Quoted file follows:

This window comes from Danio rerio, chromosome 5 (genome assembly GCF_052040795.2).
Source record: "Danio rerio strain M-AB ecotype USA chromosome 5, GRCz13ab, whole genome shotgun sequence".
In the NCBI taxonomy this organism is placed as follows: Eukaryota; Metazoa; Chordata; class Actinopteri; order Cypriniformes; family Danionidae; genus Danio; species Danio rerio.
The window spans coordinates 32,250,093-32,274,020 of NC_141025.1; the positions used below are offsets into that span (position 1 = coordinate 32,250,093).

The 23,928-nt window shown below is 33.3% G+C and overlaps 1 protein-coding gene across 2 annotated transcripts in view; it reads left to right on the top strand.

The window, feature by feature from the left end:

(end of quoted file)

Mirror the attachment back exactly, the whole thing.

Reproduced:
This window comes from Danio rerio, chromosome 5 (genome assembly GCF_052040795.2).
Source record: "Danio rerio strain M-AB ecotype USA chromosome 5, GRCz13ab, whole genome shotgun sequence".
In the NCBI taxonomy this organism is placed as follows: Eukaryota; Metazoa; Chordata; class Actinopteri; order Cypriniformes; family Danionidae; genus Danio; species Danio rerio.
The window spans coordinates 32,250,093-32,274,020 of NC_141025.1; the positions used below are offsets into that span (position 1 = coordinate 32,250,093).

The 23,928-nt window shown below is 33.3% G+C and overlaps 1 protein-coding gene across 2 annotated transcripts in view; it reads left to right on the top strand.

The window, feature by feature from the left end: